Research lifts international standing of Australian universities
Sep 07, 2016 | News | by Learning Press staff
Six Australian universities have been named among the world's top 100 in the latest QS World University Rankings.
The results show an improved national result fuelled by greater investment in research, according to the British think tank QS (Quacquarelli Symonds) which produces the league tables.
Heading the list is the Australian National University at 22nd, followed by the University of Melbourne at 42nd, the University of Sydney at 46th, the University of New South Wales at 49th, the University of Queensland at 51st and Monash University at 65th.
The University of WA just misses out on a top 100 spot, coming in at 102.
The US has taken out the top three positions in 2016, with Massachusetts Institute of Technology again number one, followed by Stanford and Harvard universities in second and third places respectively.
British universities have slipped down the ladder following a real-terms cut to Government funding for research, although they still occupy four of the top ten positions.
European nations such as France, Portugal, Germany and Italy have also lost ground, while Chinese, Japanese and Korean universities continue to ascend thanks to significant rises in national funding.
The QS system ranks universities on a combination of academic reputation (40 percent), employer reputation (10 percent), the staff-student ratio (20 percent), citations per faculty (20 per cent) and numbers of international staff and students (10 percent).
It is one of the ‘big three’ global university rankings alongside the Academic Ranking of World Universities and the Times Higher Education rankings.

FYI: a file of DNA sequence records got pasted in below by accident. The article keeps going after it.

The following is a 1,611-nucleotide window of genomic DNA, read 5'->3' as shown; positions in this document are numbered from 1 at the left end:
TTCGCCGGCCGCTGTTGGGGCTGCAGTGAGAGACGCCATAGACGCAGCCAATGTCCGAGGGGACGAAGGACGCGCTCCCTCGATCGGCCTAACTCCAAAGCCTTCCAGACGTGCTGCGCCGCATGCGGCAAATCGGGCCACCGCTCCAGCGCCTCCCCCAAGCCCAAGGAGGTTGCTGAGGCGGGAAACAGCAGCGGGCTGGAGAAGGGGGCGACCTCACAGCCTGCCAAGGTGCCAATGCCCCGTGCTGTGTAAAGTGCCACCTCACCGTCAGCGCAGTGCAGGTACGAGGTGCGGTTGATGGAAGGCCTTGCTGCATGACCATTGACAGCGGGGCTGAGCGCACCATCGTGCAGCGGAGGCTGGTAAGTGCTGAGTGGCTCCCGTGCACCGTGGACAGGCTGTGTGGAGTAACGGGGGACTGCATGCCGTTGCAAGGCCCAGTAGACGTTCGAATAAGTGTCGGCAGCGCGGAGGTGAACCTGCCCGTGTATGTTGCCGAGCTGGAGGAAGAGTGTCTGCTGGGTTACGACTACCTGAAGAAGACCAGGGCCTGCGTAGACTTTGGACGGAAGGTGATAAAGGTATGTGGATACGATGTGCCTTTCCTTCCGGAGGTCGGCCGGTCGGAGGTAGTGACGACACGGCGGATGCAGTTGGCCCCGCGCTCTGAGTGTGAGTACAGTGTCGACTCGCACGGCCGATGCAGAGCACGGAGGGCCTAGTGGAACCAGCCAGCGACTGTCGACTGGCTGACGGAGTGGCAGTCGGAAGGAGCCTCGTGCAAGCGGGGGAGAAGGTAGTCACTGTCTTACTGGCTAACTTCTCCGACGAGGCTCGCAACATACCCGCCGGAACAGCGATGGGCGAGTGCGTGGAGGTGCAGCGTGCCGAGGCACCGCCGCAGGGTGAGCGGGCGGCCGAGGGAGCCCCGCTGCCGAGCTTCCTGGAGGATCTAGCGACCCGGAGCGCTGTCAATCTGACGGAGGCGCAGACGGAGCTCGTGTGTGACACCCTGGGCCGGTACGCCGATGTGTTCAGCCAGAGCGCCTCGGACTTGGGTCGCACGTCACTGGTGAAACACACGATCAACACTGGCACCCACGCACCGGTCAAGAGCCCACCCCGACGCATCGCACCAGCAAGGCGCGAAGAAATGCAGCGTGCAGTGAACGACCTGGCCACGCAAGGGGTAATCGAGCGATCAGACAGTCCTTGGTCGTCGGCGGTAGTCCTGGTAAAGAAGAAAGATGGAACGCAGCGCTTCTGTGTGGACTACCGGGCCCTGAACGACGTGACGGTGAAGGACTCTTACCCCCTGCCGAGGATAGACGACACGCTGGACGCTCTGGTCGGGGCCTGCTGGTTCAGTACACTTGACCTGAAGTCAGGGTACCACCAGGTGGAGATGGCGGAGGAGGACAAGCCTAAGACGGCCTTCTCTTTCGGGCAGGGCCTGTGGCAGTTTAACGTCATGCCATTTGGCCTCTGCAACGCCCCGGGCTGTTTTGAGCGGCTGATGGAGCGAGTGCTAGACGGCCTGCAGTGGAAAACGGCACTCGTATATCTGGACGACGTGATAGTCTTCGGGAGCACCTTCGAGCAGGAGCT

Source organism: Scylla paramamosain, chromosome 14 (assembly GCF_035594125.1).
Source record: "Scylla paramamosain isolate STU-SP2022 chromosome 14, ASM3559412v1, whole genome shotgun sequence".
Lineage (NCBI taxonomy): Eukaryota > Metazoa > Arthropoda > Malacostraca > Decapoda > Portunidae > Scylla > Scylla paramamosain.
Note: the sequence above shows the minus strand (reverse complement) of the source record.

Each system uses its own judgement criteria which results in a differing order for Australia’s top universities - although they all place the same institutions within that top seven.
While ANU has slipped from 19th to 22nd in 2016, it retains a QS ranking position well ahead of Melbourne University, which sits higher on the other two global ranking systems.
ANU vice-chancellor Professor Brian Schmidt said: “Everyone at ANU takes great pride in being measured against the best universities in the world, and we are committed to build on the excellence that naturally comes with the responsibility of being a truly national resource for all Australians.
"Our top ranking reflects the outstanding research efforts of staff and students and demonstrates the university's ability to conduct research that is equal to or better than the very best in the world."
The University of Technology Sydney and the University of Wollongong made the biggest improvements on the global scale, moving up to 193 and 218 respectively.
Federal education minister Simon Birmingham, who has flagged a 20 per cent cut to university funding in his latest discussion paper on higher education, said the results showed the importance of universities fostering innovation and excellence while ensuring collaboration with industry.
“The results demonstrate that while internationally competitive, we cannot be complacent and must continue to improve our global standing,” he said.
“I look forward to continuing the conversation Australia is having around higher education reform and ensuring that the system is fair and that it demands excellence and specialisation while being affordable and sustainable for this and future generations.”